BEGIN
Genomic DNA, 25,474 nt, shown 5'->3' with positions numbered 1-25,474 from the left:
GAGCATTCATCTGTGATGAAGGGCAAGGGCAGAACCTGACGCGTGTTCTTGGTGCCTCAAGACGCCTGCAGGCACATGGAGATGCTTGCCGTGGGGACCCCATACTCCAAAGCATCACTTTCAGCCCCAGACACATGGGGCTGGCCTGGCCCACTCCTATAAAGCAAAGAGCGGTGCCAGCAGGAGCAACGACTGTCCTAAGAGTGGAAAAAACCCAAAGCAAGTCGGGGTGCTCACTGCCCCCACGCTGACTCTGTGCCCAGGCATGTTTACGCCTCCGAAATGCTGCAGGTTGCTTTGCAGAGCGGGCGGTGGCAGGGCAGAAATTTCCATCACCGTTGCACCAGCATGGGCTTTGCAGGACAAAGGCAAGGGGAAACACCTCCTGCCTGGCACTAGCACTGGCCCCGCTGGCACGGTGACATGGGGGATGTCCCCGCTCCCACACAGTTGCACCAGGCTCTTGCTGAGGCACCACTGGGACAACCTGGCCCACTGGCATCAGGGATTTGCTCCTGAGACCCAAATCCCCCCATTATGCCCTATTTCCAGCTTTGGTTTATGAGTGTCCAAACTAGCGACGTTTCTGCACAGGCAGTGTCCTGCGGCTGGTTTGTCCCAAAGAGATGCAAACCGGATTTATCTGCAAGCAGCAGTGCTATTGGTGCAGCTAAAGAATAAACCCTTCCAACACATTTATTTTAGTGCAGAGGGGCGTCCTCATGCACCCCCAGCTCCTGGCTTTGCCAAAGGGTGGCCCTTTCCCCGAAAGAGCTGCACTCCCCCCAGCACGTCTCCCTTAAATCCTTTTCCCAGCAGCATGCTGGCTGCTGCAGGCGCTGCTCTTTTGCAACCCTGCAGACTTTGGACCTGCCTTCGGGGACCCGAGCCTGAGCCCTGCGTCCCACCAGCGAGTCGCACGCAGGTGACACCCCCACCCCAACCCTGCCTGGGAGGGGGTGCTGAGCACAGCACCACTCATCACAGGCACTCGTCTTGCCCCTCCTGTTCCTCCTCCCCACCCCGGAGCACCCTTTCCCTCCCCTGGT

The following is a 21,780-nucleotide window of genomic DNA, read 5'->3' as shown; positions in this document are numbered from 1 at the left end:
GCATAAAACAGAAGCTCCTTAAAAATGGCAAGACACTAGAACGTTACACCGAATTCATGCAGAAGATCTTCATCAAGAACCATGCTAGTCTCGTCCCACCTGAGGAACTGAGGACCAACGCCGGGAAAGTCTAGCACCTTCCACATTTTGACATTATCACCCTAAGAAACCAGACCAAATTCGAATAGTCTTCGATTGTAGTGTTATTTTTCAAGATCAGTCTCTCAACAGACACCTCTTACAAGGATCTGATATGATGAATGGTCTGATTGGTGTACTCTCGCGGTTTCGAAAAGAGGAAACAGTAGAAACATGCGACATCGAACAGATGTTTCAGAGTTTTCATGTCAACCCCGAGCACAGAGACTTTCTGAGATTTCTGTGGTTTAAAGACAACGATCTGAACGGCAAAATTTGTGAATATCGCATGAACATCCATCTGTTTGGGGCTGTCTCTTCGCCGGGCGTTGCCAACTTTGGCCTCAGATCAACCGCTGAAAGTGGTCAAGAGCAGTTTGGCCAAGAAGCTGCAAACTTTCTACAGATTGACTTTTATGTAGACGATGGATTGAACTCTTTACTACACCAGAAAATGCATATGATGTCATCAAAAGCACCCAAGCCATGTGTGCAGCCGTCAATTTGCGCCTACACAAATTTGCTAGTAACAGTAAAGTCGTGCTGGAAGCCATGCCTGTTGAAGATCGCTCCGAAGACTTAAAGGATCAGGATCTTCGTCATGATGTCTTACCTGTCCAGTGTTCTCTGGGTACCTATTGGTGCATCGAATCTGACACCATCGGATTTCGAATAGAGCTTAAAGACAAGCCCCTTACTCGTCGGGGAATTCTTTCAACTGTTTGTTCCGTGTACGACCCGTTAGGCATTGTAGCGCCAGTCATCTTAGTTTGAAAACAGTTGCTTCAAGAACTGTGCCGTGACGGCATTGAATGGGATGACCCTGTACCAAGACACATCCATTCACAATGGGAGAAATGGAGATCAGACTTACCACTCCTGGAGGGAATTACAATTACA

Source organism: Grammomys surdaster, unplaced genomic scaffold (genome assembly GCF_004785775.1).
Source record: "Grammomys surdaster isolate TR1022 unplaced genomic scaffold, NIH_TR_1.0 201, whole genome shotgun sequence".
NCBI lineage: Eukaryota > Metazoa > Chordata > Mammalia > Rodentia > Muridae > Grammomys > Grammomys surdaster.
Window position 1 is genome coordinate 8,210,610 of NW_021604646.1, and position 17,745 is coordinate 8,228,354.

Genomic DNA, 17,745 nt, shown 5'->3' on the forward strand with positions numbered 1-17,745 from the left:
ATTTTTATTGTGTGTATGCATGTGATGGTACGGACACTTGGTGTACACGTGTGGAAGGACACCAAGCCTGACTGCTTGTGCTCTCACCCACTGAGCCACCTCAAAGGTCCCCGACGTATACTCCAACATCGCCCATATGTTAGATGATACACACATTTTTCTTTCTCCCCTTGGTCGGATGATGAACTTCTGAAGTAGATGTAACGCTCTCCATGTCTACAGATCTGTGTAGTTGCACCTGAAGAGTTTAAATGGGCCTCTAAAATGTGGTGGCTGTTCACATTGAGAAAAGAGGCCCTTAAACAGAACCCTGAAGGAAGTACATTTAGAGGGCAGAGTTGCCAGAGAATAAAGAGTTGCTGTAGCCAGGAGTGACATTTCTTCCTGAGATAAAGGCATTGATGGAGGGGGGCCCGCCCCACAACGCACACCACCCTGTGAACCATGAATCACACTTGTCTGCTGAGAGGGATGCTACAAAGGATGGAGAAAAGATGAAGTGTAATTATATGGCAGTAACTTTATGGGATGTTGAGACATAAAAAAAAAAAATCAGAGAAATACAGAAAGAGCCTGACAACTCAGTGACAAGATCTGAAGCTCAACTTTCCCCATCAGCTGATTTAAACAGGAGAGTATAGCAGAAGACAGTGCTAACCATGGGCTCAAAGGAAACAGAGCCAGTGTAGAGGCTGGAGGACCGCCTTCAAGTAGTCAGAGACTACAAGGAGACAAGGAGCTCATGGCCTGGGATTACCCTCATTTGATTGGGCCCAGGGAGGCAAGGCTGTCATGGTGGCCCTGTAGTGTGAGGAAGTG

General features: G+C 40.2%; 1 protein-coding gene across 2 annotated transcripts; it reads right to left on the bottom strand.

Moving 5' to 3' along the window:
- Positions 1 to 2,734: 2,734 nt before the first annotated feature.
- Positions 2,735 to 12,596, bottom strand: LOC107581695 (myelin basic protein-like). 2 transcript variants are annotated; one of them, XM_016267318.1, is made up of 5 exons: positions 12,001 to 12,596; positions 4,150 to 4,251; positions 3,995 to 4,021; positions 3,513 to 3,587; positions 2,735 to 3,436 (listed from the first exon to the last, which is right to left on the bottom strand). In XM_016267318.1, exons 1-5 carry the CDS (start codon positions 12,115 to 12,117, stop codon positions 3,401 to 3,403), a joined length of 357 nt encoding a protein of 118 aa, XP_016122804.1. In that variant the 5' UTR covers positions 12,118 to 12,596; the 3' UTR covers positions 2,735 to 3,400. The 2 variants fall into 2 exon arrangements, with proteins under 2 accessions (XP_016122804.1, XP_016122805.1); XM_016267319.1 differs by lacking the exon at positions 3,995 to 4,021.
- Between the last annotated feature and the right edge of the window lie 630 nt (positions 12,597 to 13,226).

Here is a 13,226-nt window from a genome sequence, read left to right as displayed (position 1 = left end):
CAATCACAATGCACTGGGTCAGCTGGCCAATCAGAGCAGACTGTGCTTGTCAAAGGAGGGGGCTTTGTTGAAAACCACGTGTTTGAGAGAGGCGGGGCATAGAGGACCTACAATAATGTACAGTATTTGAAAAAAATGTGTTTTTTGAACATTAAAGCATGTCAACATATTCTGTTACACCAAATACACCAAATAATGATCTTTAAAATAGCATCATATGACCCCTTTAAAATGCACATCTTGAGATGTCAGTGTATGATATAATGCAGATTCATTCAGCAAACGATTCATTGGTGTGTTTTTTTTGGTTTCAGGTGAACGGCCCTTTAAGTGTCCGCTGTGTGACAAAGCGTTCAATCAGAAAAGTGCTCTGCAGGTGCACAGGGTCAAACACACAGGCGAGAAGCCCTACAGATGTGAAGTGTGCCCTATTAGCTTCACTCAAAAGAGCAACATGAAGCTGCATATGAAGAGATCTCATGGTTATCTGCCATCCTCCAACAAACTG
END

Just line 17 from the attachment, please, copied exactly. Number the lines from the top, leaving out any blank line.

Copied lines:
CAATCACAATGCACTGGGTCAGCTGGCCAATCAGAGCAGACTGTGCTTGTCAAAGGAGGGGGCTTTGTTGAAAACCACGTGTTTGAGAGAGGCGGGGCATAGAGGACCTACAATAATGTACAGTATTTGAAAAAAATGTGTTTTTTGAACATTAAAGCATGTCAACATATTCTGTTACACCAAATACACCAAATAATGATCTTTAAAATAGCATCATATGACCCCTTTAAAATGCACATCTTGAGATGTCAGTGTATGATATAATGCAGATTCATTCAGCAAACGATTCATTGGTGTGTTTTTTTTGGTTTCAGGTGAACGGCCCTTTAAGTGTCCGCTGTGTGACAAAGCGTTCAATCAGAAAAGTGCTCTGCAGGTGCACAGGGTCAAACACACAGGCGAGAAGCCCTACAGATGTGAAGTGTGCCCTATTAGCTTCACTCAAAAGAGCAACATGAAGCTGCATATGAAGAGATCTCATGGTTATCTGCCATCCTCCAACAAACTG